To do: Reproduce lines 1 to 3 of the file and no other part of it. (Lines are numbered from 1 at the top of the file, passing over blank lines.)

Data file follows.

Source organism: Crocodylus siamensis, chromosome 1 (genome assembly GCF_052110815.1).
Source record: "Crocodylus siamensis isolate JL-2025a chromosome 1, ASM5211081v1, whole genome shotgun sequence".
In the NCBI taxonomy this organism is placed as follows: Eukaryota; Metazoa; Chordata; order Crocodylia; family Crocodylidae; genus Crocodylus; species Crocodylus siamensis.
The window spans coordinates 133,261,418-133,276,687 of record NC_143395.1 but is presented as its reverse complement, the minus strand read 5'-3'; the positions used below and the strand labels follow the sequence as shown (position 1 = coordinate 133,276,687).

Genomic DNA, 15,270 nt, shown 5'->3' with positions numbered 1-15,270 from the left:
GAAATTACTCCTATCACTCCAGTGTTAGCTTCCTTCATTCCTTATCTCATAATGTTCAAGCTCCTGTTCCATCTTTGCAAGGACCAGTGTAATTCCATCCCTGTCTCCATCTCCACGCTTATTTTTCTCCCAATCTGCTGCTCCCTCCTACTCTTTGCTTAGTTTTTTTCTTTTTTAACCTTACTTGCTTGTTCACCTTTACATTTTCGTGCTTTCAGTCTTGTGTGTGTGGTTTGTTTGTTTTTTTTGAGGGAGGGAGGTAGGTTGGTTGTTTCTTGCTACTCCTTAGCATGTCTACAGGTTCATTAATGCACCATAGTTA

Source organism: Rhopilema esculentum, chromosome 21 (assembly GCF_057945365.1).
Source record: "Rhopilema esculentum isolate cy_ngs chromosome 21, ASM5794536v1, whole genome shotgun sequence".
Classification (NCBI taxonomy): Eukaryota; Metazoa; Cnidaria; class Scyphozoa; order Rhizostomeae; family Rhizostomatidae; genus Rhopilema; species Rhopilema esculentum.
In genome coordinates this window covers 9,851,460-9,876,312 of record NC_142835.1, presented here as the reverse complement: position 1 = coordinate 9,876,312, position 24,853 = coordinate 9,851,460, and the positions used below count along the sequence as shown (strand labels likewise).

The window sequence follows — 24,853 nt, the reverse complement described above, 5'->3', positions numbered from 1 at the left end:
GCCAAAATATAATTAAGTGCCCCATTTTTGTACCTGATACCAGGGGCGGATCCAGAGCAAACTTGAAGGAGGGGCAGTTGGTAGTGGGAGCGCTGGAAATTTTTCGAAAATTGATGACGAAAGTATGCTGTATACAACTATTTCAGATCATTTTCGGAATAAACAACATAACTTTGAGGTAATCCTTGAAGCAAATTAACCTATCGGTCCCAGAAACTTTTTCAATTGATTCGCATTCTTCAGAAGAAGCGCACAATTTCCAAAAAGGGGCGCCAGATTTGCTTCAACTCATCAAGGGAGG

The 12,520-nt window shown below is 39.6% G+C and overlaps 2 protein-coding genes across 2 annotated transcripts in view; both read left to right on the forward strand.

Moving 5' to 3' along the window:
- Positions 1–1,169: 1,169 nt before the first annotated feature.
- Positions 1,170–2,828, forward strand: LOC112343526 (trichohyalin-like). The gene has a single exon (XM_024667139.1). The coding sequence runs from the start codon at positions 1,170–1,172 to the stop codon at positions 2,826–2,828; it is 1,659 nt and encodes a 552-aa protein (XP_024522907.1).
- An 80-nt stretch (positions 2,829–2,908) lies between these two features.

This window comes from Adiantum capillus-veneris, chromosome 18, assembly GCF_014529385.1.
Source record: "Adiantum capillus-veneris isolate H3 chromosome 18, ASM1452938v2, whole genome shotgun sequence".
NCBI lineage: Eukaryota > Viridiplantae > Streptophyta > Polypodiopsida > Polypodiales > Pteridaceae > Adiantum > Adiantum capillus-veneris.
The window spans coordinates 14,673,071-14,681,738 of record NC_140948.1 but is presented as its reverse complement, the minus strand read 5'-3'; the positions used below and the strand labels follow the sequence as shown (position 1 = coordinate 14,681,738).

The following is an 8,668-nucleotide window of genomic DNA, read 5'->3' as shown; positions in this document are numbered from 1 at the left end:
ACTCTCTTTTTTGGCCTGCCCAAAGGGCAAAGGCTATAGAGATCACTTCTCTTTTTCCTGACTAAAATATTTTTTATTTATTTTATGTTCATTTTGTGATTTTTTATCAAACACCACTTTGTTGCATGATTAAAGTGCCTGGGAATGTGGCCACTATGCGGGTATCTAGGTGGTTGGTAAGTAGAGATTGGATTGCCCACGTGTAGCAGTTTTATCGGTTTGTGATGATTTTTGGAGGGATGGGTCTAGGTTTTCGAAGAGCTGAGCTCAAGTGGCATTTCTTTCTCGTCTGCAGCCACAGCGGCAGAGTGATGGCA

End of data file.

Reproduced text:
Source organism: Crocodylus siamensis, chromosome 1 (genome assembly GCF_052110815.1).
Source record: "Crocodylus siamensis isolate JL-2025a chromosome 1, ASM5211081v1, whole genome shotgun sequence".
In the NCBI taxonomy this organism is placed as follows: Eukaryota; Metazoa; Chordata; order Crocodylia; family Crocodylidae; genus Crocodylus; species Crocodylus siamensis.